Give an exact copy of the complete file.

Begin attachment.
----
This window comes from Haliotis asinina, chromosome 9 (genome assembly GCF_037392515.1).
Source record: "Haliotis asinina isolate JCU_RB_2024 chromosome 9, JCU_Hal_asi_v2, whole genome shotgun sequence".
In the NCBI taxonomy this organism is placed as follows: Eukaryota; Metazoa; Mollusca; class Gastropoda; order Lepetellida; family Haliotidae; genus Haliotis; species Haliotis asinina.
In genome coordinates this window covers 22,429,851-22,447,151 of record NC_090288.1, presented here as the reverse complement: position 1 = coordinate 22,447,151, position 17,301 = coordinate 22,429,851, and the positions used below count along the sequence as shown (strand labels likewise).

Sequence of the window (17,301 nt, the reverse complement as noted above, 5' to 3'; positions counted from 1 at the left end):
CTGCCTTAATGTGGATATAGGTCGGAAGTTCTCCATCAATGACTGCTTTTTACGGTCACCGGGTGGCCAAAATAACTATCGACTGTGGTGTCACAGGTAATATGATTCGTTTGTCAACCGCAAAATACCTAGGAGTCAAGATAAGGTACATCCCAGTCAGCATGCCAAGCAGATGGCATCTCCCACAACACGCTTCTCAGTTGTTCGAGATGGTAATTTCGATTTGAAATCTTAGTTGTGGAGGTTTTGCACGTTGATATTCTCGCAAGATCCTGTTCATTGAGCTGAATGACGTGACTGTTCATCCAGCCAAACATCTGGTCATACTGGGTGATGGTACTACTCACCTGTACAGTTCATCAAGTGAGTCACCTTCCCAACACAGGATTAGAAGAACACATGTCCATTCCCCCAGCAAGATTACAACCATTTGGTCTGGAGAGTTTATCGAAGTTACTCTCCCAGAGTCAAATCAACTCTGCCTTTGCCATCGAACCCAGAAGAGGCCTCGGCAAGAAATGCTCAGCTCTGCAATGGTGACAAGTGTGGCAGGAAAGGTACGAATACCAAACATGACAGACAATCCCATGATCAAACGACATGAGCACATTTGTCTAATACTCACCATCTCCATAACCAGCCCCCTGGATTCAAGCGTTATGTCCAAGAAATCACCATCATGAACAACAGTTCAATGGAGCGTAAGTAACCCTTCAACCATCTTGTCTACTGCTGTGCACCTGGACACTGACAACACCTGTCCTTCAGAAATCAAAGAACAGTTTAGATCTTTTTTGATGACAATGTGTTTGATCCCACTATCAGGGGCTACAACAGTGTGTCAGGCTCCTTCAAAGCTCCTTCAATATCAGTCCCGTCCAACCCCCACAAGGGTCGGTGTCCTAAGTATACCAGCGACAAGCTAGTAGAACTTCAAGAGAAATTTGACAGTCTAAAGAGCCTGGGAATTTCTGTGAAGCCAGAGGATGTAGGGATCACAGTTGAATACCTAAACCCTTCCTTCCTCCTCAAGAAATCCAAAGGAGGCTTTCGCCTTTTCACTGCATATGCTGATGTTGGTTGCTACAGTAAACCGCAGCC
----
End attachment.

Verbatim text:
This window comes from Haliotis asinina, chromosome 9 (genome assembly GCF_037392515.1).
Source record: "Haliotis asinina isolate JCU_RB_2024 chromosome 9, JCU_Hal_asi_v2, whole genome shotgun sequence".
In the NCBI taxonomy this organism is placed as follows: Eukaryota; Metazoa; Mollusca; class Gastropoda; order Lepetellida; family Haliotidae; genus Haliotis; species Haliotis asinina.
In genome coordinates this window covers 22,429,851-22,447,151 of record NC_090288.1, presented here as the reverse complement: position 1 = coordinate 22,447,151, position 17,301 = coordinate 22,429,851, and the positions used below count along the sequence as shown (strand labels likewise).

Sequence of the window (17,301 nt, the reverse complement as noted above, 5' to 3'; positions counted from 1 at the left end):
CTGCCTTAATGTGGATATAGGTCGGAAGTTCTCCATCAATGACTGCTTTTTACGGTCACCGGGTGGCCAAAATAACTATCGACTGTGGTGTCACAGGTAATATGATTCGTTTGTCAACCGCAAAATACCTAGGAGTCAAGATAAGGTACATCCCAGTCAGCATGCCAAGCAGATGGCATCTCCCACAACACGCTTCTCAGTTGTTCGAGATGGTAATTTCGATTTGAAATCTTAGTTGTGGAGGTTTTGCACGTTGATATTCTCGCAAGATCCTGTTCATTGAGCTGAATGACGTGACTGTTCATCCAGCCAAACATCTGGTCATACTGGGTGATGGTACTACTCACCTGTACAGTTCATCAAGTGAGTCACCTTCCCAACACAGGATTAGAAGAACACATGTCCATTCCCCCAGCAAGATTACAACCATTTGGTCTGGAGAGTTTATCGAAGTTACTCTCCCAGAGTCAAATCAACTCTGCCTTTGCCATCGAACCCAGAAGAGGCCTCGGCAAGAAATGCTCAGCTCTGCAATGGTGACAAGTGTGGCAGGAAAGGTACGAATACCAAACATGACAGACAATCCCATGATCAAACGACATGAGCACATTTGTCTAATACTCACCATCTCCATAACCAGCCCCCTGGATTCAAGCGTTATGTCCAAGAAATCACCATCATGAACAACAGTTCAATGGAGCGTAAGTAACCCTTCAACCATCTTGTCTACTGCTGTGCACCTGGACACTGACAACACCTGTCCTTCAGAAATCAAAGAACAGTTTAGATCTTTTTTGATGACAATGTGTTTGATCCCACTATCAGGGGCTACAACAGTGTGTCAGGCTCCTTCAAAGCTCCTTCAATATCAGTCCCGTCCAACCCCCACAAGGGTCGGTGTCCTAAGTATACCAGCGACAAGCTAGTAGAACTTCAAGAGAAATTTGACAGTCTAAAGAGCCTGGGAATTTCTGTGAAGCCAGAGGATGTAGGGATCACAGTTGAATACCTAAACCCTTCCTTCCTCCTCAAGAAATCCAAAGGAGGCTTTCGCCTTTTCACTGCATATGCTGATGTTGGTTGCTACAGTAAACCGCAGCC